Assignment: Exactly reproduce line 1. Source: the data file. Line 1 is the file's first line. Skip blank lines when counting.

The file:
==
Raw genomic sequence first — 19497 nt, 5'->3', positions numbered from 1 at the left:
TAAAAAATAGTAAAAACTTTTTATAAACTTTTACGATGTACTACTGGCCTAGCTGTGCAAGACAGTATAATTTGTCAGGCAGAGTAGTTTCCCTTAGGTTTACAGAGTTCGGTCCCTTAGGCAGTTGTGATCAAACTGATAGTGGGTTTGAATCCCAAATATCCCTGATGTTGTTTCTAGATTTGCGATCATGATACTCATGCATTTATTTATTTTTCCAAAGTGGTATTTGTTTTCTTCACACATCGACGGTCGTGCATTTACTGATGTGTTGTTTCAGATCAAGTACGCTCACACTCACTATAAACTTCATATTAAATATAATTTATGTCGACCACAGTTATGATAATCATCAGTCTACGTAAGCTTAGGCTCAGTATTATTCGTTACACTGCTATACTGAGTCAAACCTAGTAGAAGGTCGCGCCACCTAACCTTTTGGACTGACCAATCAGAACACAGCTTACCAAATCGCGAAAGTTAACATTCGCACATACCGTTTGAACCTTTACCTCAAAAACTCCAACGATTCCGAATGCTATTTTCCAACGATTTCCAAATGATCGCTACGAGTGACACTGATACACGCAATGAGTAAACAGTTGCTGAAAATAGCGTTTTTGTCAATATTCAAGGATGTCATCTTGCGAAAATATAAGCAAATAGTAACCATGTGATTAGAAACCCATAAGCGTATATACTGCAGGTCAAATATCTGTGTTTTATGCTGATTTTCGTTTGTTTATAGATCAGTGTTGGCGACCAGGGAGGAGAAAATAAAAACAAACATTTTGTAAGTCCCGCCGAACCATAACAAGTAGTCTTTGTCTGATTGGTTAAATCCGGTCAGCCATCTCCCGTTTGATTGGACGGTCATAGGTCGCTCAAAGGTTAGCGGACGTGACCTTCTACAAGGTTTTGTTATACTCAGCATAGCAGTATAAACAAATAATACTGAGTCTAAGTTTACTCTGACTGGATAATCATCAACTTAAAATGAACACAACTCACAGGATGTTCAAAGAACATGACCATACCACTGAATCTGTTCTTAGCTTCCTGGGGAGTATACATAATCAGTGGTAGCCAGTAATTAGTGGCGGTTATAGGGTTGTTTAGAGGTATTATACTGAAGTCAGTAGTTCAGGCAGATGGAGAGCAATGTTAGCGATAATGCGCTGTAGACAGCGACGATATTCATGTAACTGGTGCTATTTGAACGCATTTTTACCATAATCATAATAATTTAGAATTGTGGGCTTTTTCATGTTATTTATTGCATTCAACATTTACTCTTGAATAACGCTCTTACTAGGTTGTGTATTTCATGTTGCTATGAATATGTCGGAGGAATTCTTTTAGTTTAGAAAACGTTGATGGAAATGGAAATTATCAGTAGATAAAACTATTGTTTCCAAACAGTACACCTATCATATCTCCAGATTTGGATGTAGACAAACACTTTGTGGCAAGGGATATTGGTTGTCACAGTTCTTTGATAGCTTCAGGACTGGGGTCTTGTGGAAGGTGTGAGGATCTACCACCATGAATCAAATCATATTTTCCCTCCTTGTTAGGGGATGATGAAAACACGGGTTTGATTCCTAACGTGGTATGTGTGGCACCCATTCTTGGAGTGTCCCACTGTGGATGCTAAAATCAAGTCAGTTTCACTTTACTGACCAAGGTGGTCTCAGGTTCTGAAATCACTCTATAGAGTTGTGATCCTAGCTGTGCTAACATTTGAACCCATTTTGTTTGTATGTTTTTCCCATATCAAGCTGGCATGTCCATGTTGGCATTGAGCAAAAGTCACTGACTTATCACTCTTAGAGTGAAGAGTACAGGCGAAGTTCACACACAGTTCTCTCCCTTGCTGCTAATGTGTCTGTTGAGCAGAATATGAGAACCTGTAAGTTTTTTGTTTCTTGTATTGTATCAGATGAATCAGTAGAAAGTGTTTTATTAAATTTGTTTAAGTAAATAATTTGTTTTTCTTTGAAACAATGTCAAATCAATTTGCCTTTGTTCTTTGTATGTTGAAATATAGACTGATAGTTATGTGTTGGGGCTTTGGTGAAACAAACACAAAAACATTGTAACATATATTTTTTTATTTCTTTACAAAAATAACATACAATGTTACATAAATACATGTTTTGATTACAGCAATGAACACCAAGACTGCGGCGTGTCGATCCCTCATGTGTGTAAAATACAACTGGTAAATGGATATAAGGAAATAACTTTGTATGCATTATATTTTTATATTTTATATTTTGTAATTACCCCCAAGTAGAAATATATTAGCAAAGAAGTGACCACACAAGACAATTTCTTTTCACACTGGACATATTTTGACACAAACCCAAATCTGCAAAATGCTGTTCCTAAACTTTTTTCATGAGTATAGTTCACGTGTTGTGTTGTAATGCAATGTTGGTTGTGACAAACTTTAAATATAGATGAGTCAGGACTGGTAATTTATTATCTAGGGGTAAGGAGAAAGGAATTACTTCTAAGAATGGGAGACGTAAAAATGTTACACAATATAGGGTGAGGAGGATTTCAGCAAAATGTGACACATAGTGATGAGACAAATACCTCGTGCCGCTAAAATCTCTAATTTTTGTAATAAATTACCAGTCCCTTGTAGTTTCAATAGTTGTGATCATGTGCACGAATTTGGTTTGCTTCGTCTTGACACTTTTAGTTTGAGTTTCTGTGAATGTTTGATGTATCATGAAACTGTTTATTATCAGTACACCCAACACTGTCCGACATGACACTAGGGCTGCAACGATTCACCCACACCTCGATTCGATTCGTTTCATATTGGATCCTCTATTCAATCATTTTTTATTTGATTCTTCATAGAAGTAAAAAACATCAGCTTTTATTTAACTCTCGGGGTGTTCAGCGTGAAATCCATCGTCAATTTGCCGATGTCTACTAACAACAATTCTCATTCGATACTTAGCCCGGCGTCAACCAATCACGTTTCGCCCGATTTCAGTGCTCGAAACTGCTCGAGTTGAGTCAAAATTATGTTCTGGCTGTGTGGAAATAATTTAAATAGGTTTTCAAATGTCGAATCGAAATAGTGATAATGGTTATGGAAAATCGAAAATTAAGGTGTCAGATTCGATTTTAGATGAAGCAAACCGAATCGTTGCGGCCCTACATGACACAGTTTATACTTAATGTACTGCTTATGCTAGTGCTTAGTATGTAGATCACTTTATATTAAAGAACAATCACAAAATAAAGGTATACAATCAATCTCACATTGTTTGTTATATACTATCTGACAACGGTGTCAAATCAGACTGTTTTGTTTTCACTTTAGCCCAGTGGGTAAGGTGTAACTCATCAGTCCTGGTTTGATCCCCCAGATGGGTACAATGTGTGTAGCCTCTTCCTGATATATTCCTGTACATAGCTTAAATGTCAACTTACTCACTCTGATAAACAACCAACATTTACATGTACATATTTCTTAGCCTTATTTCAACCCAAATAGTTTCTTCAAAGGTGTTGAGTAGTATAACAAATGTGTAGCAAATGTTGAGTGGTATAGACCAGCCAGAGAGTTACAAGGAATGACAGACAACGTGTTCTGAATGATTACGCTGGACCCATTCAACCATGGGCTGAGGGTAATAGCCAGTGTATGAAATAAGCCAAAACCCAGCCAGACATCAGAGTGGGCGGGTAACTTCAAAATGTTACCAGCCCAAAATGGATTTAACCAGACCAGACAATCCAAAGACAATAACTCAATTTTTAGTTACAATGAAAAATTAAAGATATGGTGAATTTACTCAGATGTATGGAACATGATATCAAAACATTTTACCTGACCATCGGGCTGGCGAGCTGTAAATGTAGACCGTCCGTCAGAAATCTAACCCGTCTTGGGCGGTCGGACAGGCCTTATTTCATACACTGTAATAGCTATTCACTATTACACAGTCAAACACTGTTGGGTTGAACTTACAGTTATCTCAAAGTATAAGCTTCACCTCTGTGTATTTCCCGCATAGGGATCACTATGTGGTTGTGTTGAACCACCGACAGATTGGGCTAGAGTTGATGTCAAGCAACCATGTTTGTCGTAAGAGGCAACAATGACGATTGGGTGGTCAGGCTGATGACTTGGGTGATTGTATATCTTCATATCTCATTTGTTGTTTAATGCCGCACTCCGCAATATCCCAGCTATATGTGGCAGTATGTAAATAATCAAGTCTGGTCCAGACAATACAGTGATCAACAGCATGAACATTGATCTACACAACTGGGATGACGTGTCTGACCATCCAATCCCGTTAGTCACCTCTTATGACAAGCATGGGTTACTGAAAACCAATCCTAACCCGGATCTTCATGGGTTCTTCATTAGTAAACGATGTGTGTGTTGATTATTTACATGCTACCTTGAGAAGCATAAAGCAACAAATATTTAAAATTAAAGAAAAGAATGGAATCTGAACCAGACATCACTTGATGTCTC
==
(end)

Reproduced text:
Raw genomic sequence first — 19497 nt, 5'->3', positions numbered from 1 at the left: